What did the Delaware corporation acquire when it received all of the Pennsylvania corporation's stock in return for executing the mortgage? An appraisal made by competent, disinterested appraisers less than nine months before the transfer showed that the Pennsylvania corporation's fixed assets had a "sound value" of almost $2,000,000. The district court's finding that the fixed assets, including machinery purchased after the appraisal, had a value of $2,027,780.33 at the time of the transfer, and that the value of all the assets therefore amounted to almost $4,000,000 was supported by the documentary and testimonial evidence and clearly not erroneous. Against these assets the Delaware corporation assumed the Pennsylvania corporation's indebtedness of over $700,000, leaving net assets of more than $3,250,000. In addition to these tangible assets the Delaware corporation acquired a going business with a short but impressive history of extremely high earnings. This going business had experienced employees, established sources of raw materials, a substantial back-log of orders, and a list of established customers. Upon these facts was based the district court's ultimate finding that the Delaware corporation received fair consideration when it executed the mortgage to secure the $3,150,000 note, and upon these facts we hold that the district court's finding was correct.


The appellants' other contentions merit no extended discussion. Specifically, we hold that Landy as sole mortgagee was the proper defendant, and that it was not incumbent upon Lesavoy to make an independent defense to the action. We further hold that in imposing costs the district court did not exceed an allowable discretion. Cold Metal Process Co. v. Republic Steel Corporation, 6 Cir., 1956, 233 F.2d 828, 847; Cleveland v. Second National Bank & Trust Co., 6 Cir., 1945, 149 F.2d 466. The only remaining issue relates to the value of the chattels, which the court correctly found were not subject to the mortgage lien. The court determined which of the fixed assets were chattels, and found that they had a value of $52,185.06 at the time of the appraisal in March, 1947. The appellants are correct in their assertion that the identity and value of the bankrupt's chattels subsequent to the appraisal date have not been determined.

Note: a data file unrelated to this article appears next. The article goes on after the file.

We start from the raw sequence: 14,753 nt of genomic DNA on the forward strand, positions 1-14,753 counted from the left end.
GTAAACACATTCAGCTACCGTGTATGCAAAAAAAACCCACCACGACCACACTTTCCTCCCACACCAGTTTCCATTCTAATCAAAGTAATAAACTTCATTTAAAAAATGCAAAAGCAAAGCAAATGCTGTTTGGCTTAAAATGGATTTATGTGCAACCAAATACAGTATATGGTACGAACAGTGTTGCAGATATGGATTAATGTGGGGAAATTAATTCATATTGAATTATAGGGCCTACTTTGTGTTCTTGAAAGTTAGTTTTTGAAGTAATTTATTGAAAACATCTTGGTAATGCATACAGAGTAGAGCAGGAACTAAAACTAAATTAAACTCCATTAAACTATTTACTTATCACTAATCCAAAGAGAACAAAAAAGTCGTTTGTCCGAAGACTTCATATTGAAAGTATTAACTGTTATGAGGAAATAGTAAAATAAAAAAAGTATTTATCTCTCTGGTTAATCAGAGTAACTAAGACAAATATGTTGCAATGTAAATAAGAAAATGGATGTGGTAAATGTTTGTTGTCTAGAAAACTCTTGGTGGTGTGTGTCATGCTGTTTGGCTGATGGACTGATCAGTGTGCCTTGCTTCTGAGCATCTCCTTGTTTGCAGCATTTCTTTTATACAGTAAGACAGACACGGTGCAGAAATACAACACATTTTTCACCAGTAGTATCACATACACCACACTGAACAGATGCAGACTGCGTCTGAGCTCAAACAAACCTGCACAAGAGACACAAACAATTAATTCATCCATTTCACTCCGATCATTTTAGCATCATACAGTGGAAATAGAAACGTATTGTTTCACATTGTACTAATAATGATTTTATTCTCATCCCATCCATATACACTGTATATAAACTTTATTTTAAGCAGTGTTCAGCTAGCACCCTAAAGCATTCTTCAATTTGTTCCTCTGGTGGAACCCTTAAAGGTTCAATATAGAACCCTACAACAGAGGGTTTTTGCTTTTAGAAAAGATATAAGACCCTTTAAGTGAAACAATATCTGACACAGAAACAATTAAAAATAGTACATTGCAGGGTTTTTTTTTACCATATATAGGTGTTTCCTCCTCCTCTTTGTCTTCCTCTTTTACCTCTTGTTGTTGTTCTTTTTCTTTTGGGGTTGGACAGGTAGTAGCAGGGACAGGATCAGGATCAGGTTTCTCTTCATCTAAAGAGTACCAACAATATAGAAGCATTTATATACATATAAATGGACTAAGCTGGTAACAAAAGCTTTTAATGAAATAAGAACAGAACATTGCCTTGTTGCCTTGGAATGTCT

The judgment of the district court is affirmed.



"A transfer made or suffered or obligation incurred by a debtor adjudged a bankrupt under this title which, under any Federal or State law applicable thereto, is fraudulent as against or voidable for any other reason by any creditor of the debtor, having a claim provable under this title, shall be null and void as against the trustee of such debtor." 11 U.S.C.A. § 110, sub. e(1)


"Fair consideration. Sec. 3. Fair consideration is given for property, or obligation; (a) When in exchange for such property, or obligation, as a fair equivalent therefor, and in good faith, property is conveyed or an antecedent debt is satisfied, or (b) When such property, or obligation is received in good faith to secure a present advance or antecedent debt in amount not disproportionately small as compared with the value of the property or obligation obtained." Mich. Stat.Ann. § 26.883, Comp.Laws 1948, § 566.13